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Author Topic: Recommend me a damp specialist..  (Read 1029 times)
jayohaitchenn
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« Reply #15 on: Wednesday, February 15, 2017, 17:12:11 »

If the wall nearest outside feels cold to the touch you can improve the situation immeasurably by simply not putting anything next to it and allowing the air to circulate.

If your windows aren't vented it might be an idea to retro fit some trickle vents first. If you're handy with DIY it'll cost less than a tenner.

http://www.diydoctor.org.uk/projects/trickle-vents.htm
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Rodney


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« Reply #16 on: Wednesday, February 15, 2017, 22:23:01 »

Where's the damp showing - internal wall or external wall? What height and what is around it? Also what does it look like? Is there mould too? A photo would be good....
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Thingie


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« Reply #17 on: Wednesday, February 15, 2017, 22:33:39 »

Interior, within 0.5-1m, plaster is flaking. will have access to exterior tomorrow. Will get pics in light..

thanks again
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Sippo
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« Reply #18 on: Wednesday, February 15, 2017, 22:48:17 »

Problem with fitting trickle vents is you have to be certain where the glazing ends otherwise it will be a new window. It costs about 40 to get done professionally.
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If my calculations are correct, when this baby hits 88 miles per hour, you're gonna see some serious shit...
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« Reply #19 on: Thursday, February 16, 2017, 16:04:24 »

Jayo's advice is good in my opinion.
Loads of information on this online. As advised work out what is causing it before calling anyone in.
Condensation is usually worst at the top or bottom corners (the coldest part of walls)

I'd also wonder if you've had cavity wall insulation fitted. This can lead to damp problems too. Again, info is available on this and put me off getting it myself.
« Last Edit: Thursday, February 16, 2017, 16:06:38 by Arriba » Logged
jayohaitchenn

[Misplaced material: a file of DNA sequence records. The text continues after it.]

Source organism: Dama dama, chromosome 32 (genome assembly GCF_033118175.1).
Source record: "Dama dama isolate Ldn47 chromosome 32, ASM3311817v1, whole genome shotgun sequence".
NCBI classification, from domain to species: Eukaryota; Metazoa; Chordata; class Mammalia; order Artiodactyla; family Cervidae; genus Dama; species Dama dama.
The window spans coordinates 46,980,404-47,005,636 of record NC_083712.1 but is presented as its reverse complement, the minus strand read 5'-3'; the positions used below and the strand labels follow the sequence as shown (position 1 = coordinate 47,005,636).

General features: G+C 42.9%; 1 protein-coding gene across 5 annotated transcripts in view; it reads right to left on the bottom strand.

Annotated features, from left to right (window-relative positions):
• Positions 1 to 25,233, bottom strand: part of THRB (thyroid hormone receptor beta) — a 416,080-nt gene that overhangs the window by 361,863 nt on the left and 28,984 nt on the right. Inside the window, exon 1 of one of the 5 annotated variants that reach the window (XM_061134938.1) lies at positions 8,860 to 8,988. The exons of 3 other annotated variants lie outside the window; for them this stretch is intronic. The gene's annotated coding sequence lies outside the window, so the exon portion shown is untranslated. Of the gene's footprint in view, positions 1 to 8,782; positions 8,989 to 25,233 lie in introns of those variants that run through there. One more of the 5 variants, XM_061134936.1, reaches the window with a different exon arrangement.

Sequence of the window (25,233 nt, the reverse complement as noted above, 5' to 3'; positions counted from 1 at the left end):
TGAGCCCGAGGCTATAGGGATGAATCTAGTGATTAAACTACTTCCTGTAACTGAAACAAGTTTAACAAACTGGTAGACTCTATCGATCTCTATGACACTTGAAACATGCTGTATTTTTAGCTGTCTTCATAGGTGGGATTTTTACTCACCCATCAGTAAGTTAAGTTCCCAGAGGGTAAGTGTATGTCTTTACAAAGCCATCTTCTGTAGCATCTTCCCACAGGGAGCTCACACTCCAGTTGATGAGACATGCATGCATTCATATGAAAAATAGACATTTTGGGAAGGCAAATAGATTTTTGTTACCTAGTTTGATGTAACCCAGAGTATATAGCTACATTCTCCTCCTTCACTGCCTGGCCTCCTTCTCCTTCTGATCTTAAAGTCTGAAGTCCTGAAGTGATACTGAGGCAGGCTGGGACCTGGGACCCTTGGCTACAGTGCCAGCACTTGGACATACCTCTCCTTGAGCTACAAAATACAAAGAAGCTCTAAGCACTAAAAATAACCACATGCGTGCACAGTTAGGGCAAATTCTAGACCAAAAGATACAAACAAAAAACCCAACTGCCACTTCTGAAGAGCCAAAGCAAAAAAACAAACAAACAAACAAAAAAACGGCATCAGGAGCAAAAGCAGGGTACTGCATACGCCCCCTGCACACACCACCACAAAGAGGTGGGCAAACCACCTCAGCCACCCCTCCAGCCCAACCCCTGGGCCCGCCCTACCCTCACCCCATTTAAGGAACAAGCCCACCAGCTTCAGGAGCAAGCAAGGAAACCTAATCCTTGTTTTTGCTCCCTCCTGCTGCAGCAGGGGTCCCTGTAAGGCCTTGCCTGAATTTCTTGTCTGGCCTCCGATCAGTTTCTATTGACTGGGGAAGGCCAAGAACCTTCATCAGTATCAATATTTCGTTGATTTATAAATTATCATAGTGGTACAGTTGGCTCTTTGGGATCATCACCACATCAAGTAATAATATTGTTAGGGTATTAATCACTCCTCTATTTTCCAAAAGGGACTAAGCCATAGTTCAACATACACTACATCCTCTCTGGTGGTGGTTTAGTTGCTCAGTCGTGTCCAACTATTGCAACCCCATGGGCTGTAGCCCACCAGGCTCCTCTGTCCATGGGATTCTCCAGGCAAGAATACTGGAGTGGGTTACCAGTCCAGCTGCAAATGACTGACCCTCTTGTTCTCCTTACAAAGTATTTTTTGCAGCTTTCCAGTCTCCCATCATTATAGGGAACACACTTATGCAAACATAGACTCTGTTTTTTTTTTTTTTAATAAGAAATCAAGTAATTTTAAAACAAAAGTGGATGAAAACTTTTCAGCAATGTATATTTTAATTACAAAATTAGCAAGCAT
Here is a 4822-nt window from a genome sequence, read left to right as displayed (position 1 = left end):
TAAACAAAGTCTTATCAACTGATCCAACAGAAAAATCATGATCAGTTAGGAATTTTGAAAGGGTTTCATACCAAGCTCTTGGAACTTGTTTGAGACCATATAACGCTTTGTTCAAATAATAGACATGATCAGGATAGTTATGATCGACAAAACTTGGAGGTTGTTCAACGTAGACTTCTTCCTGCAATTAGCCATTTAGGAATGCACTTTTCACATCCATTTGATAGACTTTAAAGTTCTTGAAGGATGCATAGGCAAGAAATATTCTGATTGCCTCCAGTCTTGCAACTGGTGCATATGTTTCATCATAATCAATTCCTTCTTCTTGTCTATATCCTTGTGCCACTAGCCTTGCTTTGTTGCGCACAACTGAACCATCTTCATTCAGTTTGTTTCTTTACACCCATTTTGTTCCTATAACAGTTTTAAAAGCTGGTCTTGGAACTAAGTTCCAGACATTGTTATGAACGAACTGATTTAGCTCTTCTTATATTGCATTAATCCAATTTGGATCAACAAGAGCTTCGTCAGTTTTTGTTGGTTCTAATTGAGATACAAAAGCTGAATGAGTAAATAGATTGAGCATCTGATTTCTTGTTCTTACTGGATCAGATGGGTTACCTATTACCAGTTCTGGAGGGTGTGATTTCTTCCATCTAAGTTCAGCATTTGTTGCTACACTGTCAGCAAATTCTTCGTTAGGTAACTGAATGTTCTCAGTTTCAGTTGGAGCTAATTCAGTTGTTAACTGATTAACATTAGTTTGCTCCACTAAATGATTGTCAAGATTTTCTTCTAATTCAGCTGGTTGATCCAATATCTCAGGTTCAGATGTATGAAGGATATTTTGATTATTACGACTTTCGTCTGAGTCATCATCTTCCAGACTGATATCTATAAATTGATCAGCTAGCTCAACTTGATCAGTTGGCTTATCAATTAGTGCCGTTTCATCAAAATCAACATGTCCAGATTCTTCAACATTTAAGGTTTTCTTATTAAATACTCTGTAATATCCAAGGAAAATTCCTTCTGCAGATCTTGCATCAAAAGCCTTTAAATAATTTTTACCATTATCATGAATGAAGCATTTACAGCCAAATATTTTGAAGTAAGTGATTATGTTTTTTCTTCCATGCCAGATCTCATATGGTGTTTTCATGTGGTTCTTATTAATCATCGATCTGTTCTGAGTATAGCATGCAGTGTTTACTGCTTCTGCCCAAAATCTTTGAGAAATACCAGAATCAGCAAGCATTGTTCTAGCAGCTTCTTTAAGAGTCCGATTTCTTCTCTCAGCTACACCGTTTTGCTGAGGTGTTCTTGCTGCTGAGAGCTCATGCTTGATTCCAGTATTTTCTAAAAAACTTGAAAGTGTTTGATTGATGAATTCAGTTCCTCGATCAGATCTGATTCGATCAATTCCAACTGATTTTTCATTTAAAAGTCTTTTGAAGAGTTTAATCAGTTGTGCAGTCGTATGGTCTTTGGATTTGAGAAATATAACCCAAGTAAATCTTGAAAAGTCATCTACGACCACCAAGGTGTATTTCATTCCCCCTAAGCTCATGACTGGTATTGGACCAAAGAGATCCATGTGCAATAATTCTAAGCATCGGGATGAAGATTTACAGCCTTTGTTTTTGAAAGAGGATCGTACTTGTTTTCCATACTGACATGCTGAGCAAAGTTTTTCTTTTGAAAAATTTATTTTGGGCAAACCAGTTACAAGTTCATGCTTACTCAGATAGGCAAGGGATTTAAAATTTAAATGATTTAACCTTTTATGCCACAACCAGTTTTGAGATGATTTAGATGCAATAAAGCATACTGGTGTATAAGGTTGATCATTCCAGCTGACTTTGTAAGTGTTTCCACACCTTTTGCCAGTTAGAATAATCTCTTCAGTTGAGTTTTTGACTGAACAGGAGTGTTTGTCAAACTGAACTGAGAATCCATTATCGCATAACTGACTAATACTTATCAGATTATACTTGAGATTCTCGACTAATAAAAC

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« Reply #20 on: Thursday, February 16, 2017, 18:14:23 »

Jayo's advice is good in my opinion.
Loads of information on this online. As advised work out what is causing it before calling anyone in.
Condensation is usually worst at the top or bottom corners (the coldest part of walls)

I'd also wonder if you've had cavity wall insulation fitted. This can lead to damp problems too. Again, info is available on this and put me off getting it myself.

Again, depends on the house. My old house on Tennyson Street didn't have a cavity. Tell tale sign of that is when you see the brickwork and some bricks are half sized where they are turned in.

I'd get cavity wall insulation if you don't have it, that will reduce condensation and energy bills.
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Thingie


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« Reply #21 on: Thursday, February 16, 2017, 18:42:34 »

OK little update.

The Mrs ended up ignoring advice and phoning "Damp Shop Direct Limited". Their reviews on checka**de looked too good to be true to me, very sceptical.

But..

The guy (Paul) came, looked at the wall - no obvious cause and its clearly  been drying out for ages, suspects it was either caused by gutter leak (or roof leak that happened a while ago).

The mould in the dining room (not mentioned here) is almost certainly caused by the decking/joist being too close to the house and water not draining properly

There was an issue in the downstairs bathroom - on wall of (drying) damp. Straight leak.

Charge for service: 0. Not anything for him to do (plumber/plasterer required) so didn't sell us any of his services.

Can't recommend this guy enough.

Its a big relief.
===============
Thanks again for the advice, sorry it wasn't followed. Got lucky with who we called in I think Smiley
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Arriba


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« Reply #22 on: Thursday, February 16, 2017, 18:54:21 »


I'd get cavity wall insulation if you don't have it, that will reduce condensation and energy bills.

Can work for some but I went against this idea for a few reasons - Cavities are there for a reason - will put my heating on when it's cold anyway - I've read some horror stories about what it can do.

This article is well worth reading
http://www.askjeff.co.uk/cavity-wall-fill/
« Last Edit: Thursday, February 16, 2017, 19:03:05 by Arriba » Logged
The Saint

« Reply #23 on: Thursday, February 16, 2017, 20:02:08 »

Can work for some but I went against this idea for a few reasons - Cavities are there for a reason - will put my heating on when it's cold anyway - I've read some horror stories about what it can do.

This article is well worth reading
http://www.askjeff.co.uk/cavity-wall-fill/

Been on a few courses run by Jeff, really nice fella.

He explained rising damp is a myth, and there is a whole industry based on damp falsehoods. It is pretty much always lack of ventilation or penetrating water through leaking guttering etc.
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jayohaitchenn
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« Reply #24 on: Thursday, February 16, 2017, 22:39:36 »

Good knowlede, cheers arriba
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